AWS Cloud9 setup configuration
AWS Cloud9 setup configuration

Cloud9 is structured like most modern IDEs. On the left-hand side, we have a directory explorer, where we can create files and navigate through folders. On the left, we have a file editor and a terminal on the bottom half. In this guide we will mainly use the terminal to run commands and create the layer.

On Cloud9, we first check which version of python is currently active:

alexanderhose:~/environment $ python --version
Python 3.7.10

Next, we check if Python 3.8 is already installed:

alexanderhose:~/environment $ ll /usr/bin/python*
lrwxrwxrwx 1 root root    7 Aug 15 20:21 /usr/bin/python -> python2
lrwxrwxrwx 1 root root    9 Aug 15 20:21 /usr/bin/python2 -> python2.7
-rwxr-xr-x 1 root root 7048 May 25 14:31 /usr/bin/python2.7
-rwxr-xr-x 1 root root 1846 May 25 14:31 /usr/bin/python2.7-config
lrwxrwxrwx 1 root root   16 Aug 15 20:21 /usr/bin/python2-config -> python2.7-config

Unfortunately, this doesn't seem to be the case. So let's install it like we would do on any other Linux distribution and run the yum (Yellowdog Updater, Modified) install command? If we do that, we are greeted with the following error message:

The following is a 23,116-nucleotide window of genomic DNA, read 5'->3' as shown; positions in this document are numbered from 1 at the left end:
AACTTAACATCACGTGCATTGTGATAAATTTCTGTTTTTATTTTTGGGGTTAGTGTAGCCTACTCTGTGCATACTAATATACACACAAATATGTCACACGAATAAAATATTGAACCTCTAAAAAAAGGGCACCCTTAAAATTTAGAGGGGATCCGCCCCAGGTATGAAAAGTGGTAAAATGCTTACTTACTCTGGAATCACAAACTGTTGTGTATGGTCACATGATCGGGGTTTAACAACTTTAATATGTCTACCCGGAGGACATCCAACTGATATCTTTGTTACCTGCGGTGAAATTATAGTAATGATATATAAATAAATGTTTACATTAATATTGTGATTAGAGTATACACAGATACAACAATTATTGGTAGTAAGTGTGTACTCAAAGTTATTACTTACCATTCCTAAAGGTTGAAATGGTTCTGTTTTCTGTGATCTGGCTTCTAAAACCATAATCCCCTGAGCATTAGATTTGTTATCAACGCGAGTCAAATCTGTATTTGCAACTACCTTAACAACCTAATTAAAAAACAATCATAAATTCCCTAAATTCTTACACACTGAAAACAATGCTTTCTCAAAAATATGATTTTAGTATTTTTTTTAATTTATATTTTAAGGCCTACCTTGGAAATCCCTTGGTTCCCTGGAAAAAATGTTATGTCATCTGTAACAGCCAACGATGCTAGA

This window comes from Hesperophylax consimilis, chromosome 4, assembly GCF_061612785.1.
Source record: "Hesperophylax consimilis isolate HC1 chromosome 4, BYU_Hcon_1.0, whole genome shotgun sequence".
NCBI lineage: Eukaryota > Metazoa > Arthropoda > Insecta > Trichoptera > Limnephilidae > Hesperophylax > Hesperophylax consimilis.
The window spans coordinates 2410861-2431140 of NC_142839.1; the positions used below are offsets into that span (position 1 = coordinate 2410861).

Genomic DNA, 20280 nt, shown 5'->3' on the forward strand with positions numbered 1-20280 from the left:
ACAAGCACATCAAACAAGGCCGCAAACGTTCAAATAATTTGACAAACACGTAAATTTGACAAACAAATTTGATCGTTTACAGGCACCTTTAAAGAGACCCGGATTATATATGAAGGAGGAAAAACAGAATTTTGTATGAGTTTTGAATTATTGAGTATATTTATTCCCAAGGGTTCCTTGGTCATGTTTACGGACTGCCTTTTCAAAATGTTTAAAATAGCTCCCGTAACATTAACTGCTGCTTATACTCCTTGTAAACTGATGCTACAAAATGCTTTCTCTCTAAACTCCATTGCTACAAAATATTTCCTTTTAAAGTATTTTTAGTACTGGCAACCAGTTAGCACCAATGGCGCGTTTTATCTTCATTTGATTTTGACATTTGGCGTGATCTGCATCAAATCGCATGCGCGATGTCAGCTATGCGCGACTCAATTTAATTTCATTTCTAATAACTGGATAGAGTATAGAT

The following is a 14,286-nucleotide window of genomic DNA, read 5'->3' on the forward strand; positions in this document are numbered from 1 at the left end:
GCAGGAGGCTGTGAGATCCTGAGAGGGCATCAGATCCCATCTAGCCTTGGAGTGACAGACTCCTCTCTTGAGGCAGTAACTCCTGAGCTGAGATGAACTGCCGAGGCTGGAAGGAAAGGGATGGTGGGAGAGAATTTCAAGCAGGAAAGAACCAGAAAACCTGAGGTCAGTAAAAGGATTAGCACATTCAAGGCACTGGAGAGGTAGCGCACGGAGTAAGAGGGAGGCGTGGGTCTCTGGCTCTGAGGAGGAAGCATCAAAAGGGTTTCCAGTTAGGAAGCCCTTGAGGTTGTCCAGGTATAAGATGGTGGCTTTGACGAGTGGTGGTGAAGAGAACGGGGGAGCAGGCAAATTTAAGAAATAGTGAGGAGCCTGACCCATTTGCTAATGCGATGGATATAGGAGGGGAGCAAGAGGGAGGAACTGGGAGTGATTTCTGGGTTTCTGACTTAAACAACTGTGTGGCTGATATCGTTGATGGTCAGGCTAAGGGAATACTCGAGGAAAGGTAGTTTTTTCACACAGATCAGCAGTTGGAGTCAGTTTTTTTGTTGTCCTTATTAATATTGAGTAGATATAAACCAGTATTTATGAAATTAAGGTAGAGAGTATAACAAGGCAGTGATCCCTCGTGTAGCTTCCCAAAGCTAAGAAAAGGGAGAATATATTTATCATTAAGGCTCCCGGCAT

alexanderhose:~/environment $ sudo yum install python38
No package python38 available.
Error: Nothing to do

python38 is available in Amazon Linux Extra topic "python3.8"

To use, run
# sudo amazon-linux-extras install python3.8

With this information, we can activate python 3.8 and re-run the yum command:

alexanderhose:~/environment $ sudo amazon-linux-extras enable python3.8
Now you can install:
 # yum clean metadata
 # yum install python38
alexanderhose:~/environment $ sudo yum install python38
Dependency Installed:
  python38-libs.x86_64 0:3.8.5-1.amzn2.0.3 [...]

💻 Generate the new layer

I recommend using a virtual environment so we can easily isolate the module and generate the zip file. A virtual environment has been preinstalled since python 3.3 and is used to create isolated Python environments.

When creating a virtual environment we need to specify the version of python with the -p argument.